A South Florida state representative is reviving legislation to establish a slavery memorial on the grounds of the state Capitol.
The bill was filed this week by Rep. Kionne McGhee, D-Miami.
The proposed legislation says the intent is “to recognize the fundamental injustice, cruelty, brutality, and inhumanity of slavery in the United States and the American Colonies and to honor the nameless and forgotten men, women, and children who have gone unrecognized for their undeniable and weighty contributions to the United States.”
A similar proposal was approved in the House in this year’s regular legislative session, but died in the Senate.
McGhee’s slavery memorial legislation would authorize the Department of Management Services (DMS), the state agency that maintains the Capitol grounds, to develop a plan for a slavery memorial. The development of the memorial would be done in conjunction with the Florida Historical Commission and the Division of Historical Resources of the Department of State.
The bill was filed the same week that the NAACP called on Gov. Rick Scott to remove a memorial dedicated to slain Confederate soldiers that sits on the grounds of the Capitol complex.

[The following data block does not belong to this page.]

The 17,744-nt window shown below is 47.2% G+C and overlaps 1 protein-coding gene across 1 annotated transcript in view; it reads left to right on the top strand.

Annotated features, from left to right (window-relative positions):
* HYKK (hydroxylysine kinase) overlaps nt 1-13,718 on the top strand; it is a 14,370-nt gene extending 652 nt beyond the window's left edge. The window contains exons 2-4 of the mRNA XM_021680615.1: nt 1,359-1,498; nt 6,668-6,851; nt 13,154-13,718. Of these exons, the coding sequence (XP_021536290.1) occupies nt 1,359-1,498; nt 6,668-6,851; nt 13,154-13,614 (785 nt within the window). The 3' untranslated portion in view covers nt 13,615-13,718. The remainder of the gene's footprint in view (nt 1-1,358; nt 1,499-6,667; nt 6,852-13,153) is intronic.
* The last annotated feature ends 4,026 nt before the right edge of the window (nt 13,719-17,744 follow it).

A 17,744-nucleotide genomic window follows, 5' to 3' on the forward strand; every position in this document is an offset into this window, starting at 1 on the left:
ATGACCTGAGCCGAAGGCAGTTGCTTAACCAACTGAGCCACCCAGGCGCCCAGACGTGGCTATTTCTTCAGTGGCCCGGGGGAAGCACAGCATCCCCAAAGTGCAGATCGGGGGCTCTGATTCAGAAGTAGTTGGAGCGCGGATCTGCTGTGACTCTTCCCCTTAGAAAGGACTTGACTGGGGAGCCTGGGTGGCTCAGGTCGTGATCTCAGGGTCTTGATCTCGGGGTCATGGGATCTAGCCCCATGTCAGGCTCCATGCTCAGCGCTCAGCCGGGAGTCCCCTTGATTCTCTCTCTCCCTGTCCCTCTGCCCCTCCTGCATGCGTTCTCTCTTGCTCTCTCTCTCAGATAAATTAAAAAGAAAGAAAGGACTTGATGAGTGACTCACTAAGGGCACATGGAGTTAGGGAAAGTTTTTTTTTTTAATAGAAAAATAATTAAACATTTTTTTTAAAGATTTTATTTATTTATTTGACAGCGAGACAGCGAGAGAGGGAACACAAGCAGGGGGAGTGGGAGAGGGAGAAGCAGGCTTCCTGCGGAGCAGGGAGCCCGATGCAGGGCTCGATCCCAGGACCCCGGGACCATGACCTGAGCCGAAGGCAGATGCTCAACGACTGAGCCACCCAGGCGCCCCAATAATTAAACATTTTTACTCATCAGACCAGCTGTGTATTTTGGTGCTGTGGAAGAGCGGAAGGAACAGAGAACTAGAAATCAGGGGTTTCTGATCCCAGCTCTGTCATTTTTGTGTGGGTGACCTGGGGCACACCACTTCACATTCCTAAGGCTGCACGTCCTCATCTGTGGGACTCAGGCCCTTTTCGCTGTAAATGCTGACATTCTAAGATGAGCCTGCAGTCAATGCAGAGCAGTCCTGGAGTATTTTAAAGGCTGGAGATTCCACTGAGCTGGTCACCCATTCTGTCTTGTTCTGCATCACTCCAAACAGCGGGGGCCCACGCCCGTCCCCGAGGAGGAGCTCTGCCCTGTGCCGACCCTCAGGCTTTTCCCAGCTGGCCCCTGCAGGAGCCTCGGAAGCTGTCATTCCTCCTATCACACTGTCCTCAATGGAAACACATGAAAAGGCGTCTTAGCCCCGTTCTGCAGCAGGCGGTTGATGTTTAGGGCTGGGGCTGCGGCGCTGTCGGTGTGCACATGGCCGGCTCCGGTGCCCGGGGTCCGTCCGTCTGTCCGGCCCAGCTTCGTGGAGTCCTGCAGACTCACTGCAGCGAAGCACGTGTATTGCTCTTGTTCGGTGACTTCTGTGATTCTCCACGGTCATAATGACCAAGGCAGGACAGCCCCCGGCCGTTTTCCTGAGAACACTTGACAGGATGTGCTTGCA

But, the Department of Management Services (DMS), the state agency that maintains the Capitol grounds, says only the Legislature has the authority to order the monument removed.
“This monument is listed as a permanent exhibit of the Florida Historic Capitol Museum which is managed by the Florida Legislature,” the agency said in a statement.
The NAACP Florida State Conference is calling for legislation to remove Confederate symbols on all public grounds across the state.
“We call on all members of the Florida Legislature to stand together and end the bigotry that has divided us for too long and support a bill banning all Confederate statues, flags and memorials from public grounds across the State of Florida,” Adora Obi Nweze, president of NAACP Florida State Conference, said in a statement released earlier this week.